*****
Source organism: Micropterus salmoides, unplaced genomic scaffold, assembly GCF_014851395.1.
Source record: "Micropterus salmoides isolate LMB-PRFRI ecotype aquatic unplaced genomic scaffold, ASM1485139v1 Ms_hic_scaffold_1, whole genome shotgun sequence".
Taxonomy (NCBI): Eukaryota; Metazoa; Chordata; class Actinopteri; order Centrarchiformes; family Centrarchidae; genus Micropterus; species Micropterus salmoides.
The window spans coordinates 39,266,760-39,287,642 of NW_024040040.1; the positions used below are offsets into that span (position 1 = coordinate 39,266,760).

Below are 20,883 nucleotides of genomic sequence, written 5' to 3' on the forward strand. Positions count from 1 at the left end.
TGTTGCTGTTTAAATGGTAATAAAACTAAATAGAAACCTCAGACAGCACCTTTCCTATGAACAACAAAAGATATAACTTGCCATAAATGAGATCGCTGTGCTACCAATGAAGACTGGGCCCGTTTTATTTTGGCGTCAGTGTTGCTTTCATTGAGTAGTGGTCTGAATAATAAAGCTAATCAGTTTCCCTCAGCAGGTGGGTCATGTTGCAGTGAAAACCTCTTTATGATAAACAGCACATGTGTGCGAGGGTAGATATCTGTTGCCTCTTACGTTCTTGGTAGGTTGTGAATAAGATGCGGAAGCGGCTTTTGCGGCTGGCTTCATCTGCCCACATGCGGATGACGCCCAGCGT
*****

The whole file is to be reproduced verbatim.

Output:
Source organism: Micropterus salmoides, unplaced genomic scaffold, assembly GCF_014851395.1.
Source record: "Micropterus salmoides isolate LMB-PRFRI ecotype aquatic unplaced genomic scaffold, ASM1485139v1 Ms_hic_scaffold_1, whole genome shotgun sequence".
Taxonomy (NCBI): Eukaryota; Metazoa; Chordata; class Actinopteri; order Centrarchiformes; family Centrarchidae; genus Micropterus; species Micropterus salmoides.
The window spans coordinates 39,266,760-39,287,642 of NW_024040040.1; the positions used below are offsets into that span (position 1 = coordinate 39,266,760).

Below are 20,883 nucleotides of genomic sequence, written 5' to 3' on the forward strand. Positions count from 1 at the left end.
TGTTGCTGTTTAAATGGTAATAAAACTAAATAGAAACCTCAGACAGCACCTTTCCTATGAACAACAAAAGATATAACTTGCCATAAATGAGATCGCTGTGCTACCAATGAAGACTGGGCCCGTTTTATTTTGGCGTCAGTGTTGCTTTCATTGAGTAGTGGTCTGAATAATAAAGCTAATCAGTTTCCCTCAGCAGGTGGGTCATGTTGCAGTGAAAACCTCTTTATGATAAACAGCACATGTGTGCGAGGGTAGATATCTGTTGCCTCTTACGTTCTTGGTAGGTTGTGAATAAGATGCGGAAGCGGCTTTTGCGGCTGGCTTCATCTGCCCACATGCGGATGACGCCCAGCGT